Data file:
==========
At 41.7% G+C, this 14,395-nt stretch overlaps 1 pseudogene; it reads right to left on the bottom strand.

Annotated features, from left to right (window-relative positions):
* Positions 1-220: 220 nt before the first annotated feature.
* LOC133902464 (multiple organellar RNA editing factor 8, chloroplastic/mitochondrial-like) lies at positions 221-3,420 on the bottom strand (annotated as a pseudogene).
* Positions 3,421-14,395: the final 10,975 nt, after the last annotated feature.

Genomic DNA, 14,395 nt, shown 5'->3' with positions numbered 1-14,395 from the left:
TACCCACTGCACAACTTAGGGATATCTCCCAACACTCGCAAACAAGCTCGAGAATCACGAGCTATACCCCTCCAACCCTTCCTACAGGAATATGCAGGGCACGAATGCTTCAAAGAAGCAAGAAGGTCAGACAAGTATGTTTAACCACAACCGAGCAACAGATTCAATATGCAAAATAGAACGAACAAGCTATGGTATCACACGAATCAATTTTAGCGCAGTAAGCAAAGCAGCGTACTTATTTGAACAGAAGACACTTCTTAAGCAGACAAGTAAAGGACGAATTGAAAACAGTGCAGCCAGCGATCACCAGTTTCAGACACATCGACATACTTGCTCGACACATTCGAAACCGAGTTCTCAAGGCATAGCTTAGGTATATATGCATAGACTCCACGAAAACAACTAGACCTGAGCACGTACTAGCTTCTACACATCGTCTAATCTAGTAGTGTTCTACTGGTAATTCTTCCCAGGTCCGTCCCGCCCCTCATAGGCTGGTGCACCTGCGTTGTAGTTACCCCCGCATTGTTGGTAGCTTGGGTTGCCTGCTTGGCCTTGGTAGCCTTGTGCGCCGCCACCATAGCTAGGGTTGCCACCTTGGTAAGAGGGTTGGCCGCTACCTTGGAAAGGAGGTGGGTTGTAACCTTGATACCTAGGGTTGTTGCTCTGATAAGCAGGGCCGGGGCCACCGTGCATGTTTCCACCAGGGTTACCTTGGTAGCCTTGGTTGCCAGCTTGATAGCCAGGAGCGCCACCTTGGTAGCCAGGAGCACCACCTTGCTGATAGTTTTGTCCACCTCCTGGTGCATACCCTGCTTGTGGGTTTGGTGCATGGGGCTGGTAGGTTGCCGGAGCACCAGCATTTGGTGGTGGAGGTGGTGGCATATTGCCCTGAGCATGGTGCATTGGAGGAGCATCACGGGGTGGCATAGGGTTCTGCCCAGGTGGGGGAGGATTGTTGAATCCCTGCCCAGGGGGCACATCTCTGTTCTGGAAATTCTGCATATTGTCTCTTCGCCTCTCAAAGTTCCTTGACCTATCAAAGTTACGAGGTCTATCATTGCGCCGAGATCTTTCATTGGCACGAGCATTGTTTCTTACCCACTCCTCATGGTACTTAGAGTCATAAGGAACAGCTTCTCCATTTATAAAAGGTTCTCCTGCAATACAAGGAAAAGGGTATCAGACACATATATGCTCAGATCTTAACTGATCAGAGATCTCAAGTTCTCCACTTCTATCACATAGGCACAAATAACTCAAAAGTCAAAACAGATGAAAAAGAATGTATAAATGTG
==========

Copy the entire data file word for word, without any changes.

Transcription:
At 41.7% G+C, this 14,395-nt stretch overlaps 1 pseudogene; it reads right to left on the bottom strand.

Annotated features, from left to right (window-relative positions):
* Positions 1-220: 220 nt before the first annotated feature.
* LOC133902464 (multiple organellar RNA editing factor 8, chloroplastic/mitochondrial-like) lies at positions 221-3,420 on the bottom strand (annotated as a pseudogene).
* Positions 3,421-14,395: the final 10,975 nt, after the last annotated feature.

Genomic DNA, 14,395 nt, shown 5'->3' with positions numbered 1-14,395 from the left:
TACCCACTGCACAACTTAGGGATATCTCCCAACACTCGCAAACAAGCTCGAGAATCACGAGCTATACCCCTCCAACCCTTCCTACAGGAATATGCAGGGCACGAATGCTTCAAAGAAGCAAGAAGGTCAGACAAGTATGTTTAACCACAACCGAGCAACAGATTCAATATGCAAAATAGAACGAACAAGCTATGGTATCACACGAATCAATTTTAGCGCAGTAAGCAAAGCAGCGTACTTATTTGAACAGAAGACACTTCTTAAGCAGACAAGTAAAGGACGAATTGAAAACAGTGCAGCCAGCGATCACCAGTTTCAGACACATCGACATACTTGCTCGACACATTCGAAACCGAGTTCTCAAGGCATAGCTTAGGTATATATGCATAGACTCCACGAAAACAACTAGACCTGAGCACGTACTAGCTTCTACACATCGTCTAATCTAGTAGTGTTCTACTGGTAATTCTTCCCAGGTCCGTCCCGCCCCTCATAGGCTGGTGCACCTGCGTTGTAGTTACCCCCGCATTGTTGGTAGCTTGGGTTGCCTGCTTGGCCTTGGTAGCCTTGTGCGCCGCCACCATAGCTAGGGTTGCCACCTTGGTAAGAGGGTTGGCCGCTACCTTGGAAAGGAGGTGGGTTGTAACCTTGATACCTAGGGTTGTTGCTCTGATAAGCAGGGCCGGGGCCACCGTGCATGTTTCCACCAGGGTTACCTTGGTAGCCTTGGTTGCCAGCTTGATAGCCAGGAGCGCCACCTTGGTAGCCAGGAGCACCACCTTGCTGATAGTTTTGTCCACCTCCTGGTGCATACCCTGCTTGTGGGTTTGGTGCATGGGGCTGGTAGGTTGCCGGAGCACCAGCATTTGGTGGTGGAGGTGGTGGCATATTGCCCTGAGCATGGTGCATTGGAGGAGCATCACGGGGTGGCATAGGGTTCTGCCCAGGTGGGGGAGGATTGTTGAATCCCTGCCCAGGGGGCACATCTCTGTTCTGGAAATTCTGCATATTGTCTCTTCGCCTCTCAAAGTTCCTTGACCTATCAAAGTTACGAGGTCTATCATTGCGCCGAGATCTTTCATTGGCACGAGCATTGTTTCTTACCCACTCCTCATGGTACTTAGAGTCATAAGGAACAGCTTCTCCATTTATAAAAGGTTCTCCTGCAATACAAGGAAAAGGGTATCAGACACATATATGCTCAGATCTTAACTGATCAGAGATCTCAAGTTCTCCACTTCTATCACATAGGCACAAATAACTCAAAAGTCAAAACAGATGAAAAAGAATGTATAAATGTG